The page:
The Up for the Challenge: Health, Fitness, and Nutrition

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The Up for the Challenge.jpgThere are a number of programs out there that are for improving nutrition for low-income youth. Here at our school, The Pennsylvania State University Cooperative Extension Program delivers research-based information and nutrition education in the home, in the classroom, and in community group settings to help Pennsylvanians with limited financial resources make better nutrition and health decisions. Under The Expanded Food and Nutrition Education Program (EFNEP) which is federally funded through the U.S. Department of Agriculture National Institute of Food and Agriculture (NIFA), Penn State came up with a curriculum, The Up for the Challenge: Health, Fitness, and Nutrition, which is based on experiential learning model that is structured around direct participation in experiencing, thinking, discussing, and applying what the youth have learned to their daily lives. The curriculum includes nutrition information on MyPyramid, food descriptions, food identification, food preparation skills, and calories intake. The lessons provide expected youth outcomes, instructor's essential information, preparation instructions, supplies, lesson time, handouts, and opportunities for reflection. The overall goal of the curriculum is to promote healthful nutrition knowledge and behaviors with low-income youth.

In this article, it outlines what was used such as pretesting, post testing and delayed post testing, to determine the program effectiveness. The results where that the nutrition knowledge scores for the youth participating in nutrition education lessons from the Up for the Challenge curriculum significantly increased from pretest to posttest and delayed posttest compared to youth in the control group. Additionally nutrition behavior scores of youth increased significantly from pretest to posttest and delayed posttest compared to the control group. These results have been compared to other tests in the past, and the results were collectively the same.

Overall, the findings show that there was program effect on the treatment group. The significant improvement for nutrition knowledge and nutrition behavior scores show that the Up for the Challenge: Healthy Fitness and Nutrition curriculum can be used to change youths' knowledge and behaviors regarding nutrition. The findings also demonstrates that implementing curriculum-based nutrition education lessons using a hands-on, experiential learning approach for youth in afterschool program can have immediate effect on youths' nutrition knowledge and behaviors.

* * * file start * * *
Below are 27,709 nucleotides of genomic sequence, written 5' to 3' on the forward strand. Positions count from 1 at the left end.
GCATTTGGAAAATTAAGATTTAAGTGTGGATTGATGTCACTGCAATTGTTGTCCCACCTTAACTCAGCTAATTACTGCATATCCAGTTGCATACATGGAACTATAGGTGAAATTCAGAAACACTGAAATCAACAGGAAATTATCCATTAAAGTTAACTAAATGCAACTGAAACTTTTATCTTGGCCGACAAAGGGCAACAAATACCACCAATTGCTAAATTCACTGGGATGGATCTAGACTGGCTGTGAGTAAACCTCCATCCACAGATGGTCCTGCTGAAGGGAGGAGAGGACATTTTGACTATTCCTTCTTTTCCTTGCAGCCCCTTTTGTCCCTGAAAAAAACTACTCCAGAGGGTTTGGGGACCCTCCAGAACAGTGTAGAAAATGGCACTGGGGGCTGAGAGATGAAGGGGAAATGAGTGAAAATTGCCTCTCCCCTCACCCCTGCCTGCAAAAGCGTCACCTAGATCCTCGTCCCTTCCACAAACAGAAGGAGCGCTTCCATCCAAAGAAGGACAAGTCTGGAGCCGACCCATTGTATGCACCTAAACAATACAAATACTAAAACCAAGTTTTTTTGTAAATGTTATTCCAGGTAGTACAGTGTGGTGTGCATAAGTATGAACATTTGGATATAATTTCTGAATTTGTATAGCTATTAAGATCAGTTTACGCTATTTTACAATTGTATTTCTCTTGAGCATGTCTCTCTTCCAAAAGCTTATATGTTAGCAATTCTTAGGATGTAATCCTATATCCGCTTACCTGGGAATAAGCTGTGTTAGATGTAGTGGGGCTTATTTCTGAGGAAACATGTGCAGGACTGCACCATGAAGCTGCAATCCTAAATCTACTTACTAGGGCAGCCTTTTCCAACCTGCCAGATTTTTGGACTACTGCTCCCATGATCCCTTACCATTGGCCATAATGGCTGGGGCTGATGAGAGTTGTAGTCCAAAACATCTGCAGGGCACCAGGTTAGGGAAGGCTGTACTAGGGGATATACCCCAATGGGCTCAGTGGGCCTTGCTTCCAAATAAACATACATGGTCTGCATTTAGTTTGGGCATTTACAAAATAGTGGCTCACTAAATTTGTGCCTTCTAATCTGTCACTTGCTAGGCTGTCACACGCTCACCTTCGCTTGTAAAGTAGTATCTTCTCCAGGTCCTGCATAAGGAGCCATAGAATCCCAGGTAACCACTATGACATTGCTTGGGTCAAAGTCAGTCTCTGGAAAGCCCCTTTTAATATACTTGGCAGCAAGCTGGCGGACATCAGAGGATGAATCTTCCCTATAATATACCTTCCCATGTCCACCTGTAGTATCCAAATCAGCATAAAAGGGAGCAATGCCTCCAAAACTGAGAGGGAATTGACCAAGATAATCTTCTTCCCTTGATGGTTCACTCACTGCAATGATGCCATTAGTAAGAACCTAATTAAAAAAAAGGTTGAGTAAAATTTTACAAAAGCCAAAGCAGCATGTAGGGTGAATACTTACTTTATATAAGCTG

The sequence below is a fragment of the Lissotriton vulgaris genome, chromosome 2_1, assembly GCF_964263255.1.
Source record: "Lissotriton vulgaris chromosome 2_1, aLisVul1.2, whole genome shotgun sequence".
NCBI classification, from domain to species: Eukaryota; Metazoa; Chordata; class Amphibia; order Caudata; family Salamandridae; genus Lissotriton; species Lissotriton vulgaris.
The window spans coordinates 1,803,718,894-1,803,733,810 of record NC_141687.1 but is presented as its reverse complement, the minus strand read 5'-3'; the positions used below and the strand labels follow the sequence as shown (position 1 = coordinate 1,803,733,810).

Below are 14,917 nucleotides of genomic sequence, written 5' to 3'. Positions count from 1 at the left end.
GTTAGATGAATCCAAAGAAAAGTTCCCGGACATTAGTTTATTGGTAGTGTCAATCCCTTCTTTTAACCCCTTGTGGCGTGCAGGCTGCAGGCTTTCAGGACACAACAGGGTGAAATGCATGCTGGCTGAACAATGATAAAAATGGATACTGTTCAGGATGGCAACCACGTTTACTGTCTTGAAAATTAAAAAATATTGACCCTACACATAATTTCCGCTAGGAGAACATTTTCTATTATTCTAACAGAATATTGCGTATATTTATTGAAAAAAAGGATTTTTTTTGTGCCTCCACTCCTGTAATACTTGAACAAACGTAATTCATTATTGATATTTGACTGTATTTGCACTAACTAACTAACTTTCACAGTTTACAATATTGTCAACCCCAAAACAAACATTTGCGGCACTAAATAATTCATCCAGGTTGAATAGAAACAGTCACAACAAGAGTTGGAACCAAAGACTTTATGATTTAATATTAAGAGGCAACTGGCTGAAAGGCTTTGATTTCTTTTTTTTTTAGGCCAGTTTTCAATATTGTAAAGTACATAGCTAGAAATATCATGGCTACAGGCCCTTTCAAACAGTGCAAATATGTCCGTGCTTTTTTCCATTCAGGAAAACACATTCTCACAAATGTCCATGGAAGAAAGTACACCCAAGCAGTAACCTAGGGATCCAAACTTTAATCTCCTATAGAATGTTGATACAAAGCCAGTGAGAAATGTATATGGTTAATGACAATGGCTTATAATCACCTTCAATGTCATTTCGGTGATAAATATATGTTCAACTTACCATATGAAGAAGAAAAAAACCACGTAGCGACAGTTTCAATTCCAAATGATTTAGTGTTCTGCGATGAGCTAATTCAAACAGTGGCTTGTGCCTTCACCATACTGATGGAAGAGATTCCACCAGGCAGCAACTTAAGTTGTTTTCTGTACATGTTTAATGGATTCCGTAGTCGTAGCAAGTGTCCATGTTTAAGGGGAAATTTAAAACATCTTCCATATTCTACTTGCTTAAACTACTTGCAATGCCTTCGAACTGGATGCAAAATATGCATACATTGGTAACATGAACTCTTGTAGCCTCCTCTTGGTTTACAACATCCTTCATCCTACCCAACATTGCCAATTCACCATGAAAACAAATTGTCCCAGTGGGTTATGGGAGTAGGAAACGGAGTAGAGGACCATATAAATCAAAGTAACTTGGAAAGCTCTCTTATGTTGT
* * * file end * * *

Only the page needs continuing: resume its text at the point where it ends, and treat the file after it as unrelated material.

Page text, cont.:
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4 Comments

I really enjoyed this post, specifically because it is based off of a program from Penn State! I also liked how it was based around educating the low-income youth. It's important because the youth are so important because this is the age when they start creating habits and exploring all different kinds of food selections. It's also important because they are low-income, which makes it even harder for them to try and make healthy habits and choices due to the rising cost of food. The program seems effective looking at the results, however I'm wondering if there was any parental involvement included? I think it's important that parents participate since they have such a huge impact on the home and lifestyle choices of the children.

Wow! This program seems very well put together and is obviously effective! I like that the program was focused around experimental learning because I think children learn well that way. It is so important to start teaching children about nutrition and healthy habits at a young age. This is especially important in low-income youths because they may not have access to this type of information or healthy foods at home. I hope this program will inspire other similar ones to be started!

Chris, I’m glad that you decided to write about a program that was established here at Penn State University! I think that it is very crucial that low-income youth develop the proper eating habits early in life so that way later on in life they make the right health decisions. Thus, low-income youth don’t have all of the benefits that a middle class youth is blessed with and therefore makes it even more of a necessity for them to instill healthy choices into their lives. I thought that implementing a delayed post-test with a typical pre-test and post-test was very unique as far determining program effectiveness. This serves as a follow-up I’m assuming and it really makes the evaluation of program more strenuous and concrete. What you think the meaning of this project would be from a nutritionist’s point of view?

Thank you all for your comments! I definitely think it is so incredible that this program was established here at Penn State. Furthermore, concentrating on those who undoubtedly need it the most is another great aspect of the program. Having the three types of test really do prove a crucial determinate of program effectiveness, and luckily this program does have that.
Shane- I think that a nutritionist viewing this project would think that it is very effective, and that, with the three tests show an template for future projects that that nutritionist, community nutritionist, might want to develop. He/ she could use this great program developed here a Penn State as a resource to potentially instilling other programs for great effectiveness.

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